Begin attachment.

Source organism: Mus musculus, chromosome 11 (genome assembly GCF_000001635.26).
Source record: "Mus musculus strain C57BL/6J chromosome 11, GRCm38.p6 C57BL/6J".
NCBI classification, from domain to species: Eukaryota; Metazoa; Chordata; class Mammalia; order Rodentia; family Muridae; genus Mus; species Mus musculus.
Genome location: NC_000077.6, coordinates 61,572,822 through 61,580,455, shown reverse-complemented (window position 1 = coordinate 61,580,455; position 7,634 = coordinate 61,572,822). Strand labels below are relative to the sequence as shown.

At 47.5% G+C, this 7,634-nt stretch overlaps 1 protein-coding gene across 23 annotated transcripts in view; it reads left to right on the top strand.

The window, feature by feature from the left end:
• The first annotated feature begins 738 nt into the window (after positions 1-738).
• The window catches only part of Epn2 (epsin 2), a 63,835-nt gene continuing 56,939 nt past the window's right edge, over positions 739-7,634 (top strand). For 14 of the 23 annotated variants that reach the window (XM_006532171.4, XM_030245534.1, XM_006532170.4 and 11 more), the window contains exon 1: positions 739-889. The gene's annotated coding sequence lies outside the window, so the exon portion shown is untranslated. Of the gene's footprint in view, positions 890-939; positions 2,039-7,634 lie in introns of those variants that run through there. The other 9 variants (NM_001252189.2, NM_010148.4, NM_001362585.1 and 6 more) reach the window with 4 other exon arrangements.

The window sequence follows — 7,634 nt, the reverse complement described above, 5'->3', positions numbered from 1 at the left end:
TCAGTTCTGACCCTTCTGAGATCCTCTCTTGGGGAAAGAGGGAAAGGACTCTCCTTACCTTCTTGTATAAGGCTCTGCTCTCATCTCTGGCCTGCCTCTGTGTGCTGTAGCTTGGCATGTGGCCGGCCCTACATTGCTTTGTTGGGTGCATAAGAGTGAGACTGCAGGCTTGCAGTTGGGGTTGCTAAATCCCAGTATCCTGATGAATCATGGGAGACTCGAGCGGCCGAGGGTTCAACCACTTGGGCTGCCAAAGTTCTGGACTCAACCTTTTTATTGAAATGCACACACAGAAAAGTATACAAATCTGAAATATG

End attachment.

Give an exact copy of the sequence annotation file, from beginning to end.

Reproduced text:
Source organism: Mus musculus, chromosome 11 (genome assembly GCF_000001635.26).
Source record: "Mus musculus strain C57BL/6J chromosome 11, GRCm38.p6 C57BL/6J".
NCBI classification, from domain to species: Eukaryota; Metazoa; Chordata; class Mammalia; order Rodentia; family Muridae; genus Mus; species Mus musculus.
Genome location: NC_000077.6, coordinates 61,572,822 through 61,580,455, shown reverse-complemented (window position 1 = coordinate 61,580,455; position 7,634 = coordinate 61,572,822). Strand labels below are relative to the sequence as shown.

At 47.5% G+C, this 7,634-nt stretch overlaps 1 protein-coding gene across 23 annotated transcripts in view; it reads left to right on the top strand.

The window, feature by feature from the left end:
• The first annotated feature begins 738 nt into the window (after positions 1-738).
• The window catches only part of Epn2 (epsin 2), a 63,835-nt gene continuing 56,939 nt past the window's right edge, over positions 739-7,634 (top strand). For 14 of the 23 annotated variants that reach the window (XM_006532171.4, XM_030245534.1, XM_006532170.4 and 11 more), the window contains exon 1: positions 739-889. The gene's annotated coding sequence lies outside the window, so the exon portion shown is untranslated. Of the gene's footprint in view, positions 890-939; positions 2,039-7,634 lie in introns of those variants that run through there. The other 9 variants (NM_001252189.2, NM_010148.4, NM_001362585.1 and 6 more) reach the window with 4 other exon arrangements.

The window sequence follows — 7,634 nt, the reverse complement described above, 5'->3', positions numbered from 1 at the left end:
TCAGTTCTGACCCTTCTGAGATCCTCTCTTGGGGAAAGAGGGAAAGGACTCTCCTTACCTTCTTGTATAAGGCTCTGCTCTCATCTCTGGCCTGCCTCTGTGTGCTGTAGCTTGGCATGTGGCCGGCCCTACATTGCTTTGTTGGGTGCATAAGAGTGAGACTGCAGGCTTGCAGTTGGGGTTGCTAAATCCCAGTATCCTGATGAATCATGGGAGACTCGAGCGGCCGAGGGTTCAACCACTTGGGCTGCCAAAGTTCTGGACTCAACCTTTTTATTGAAATGCACACACAGAAAAGTATACAAATCTGAAATATG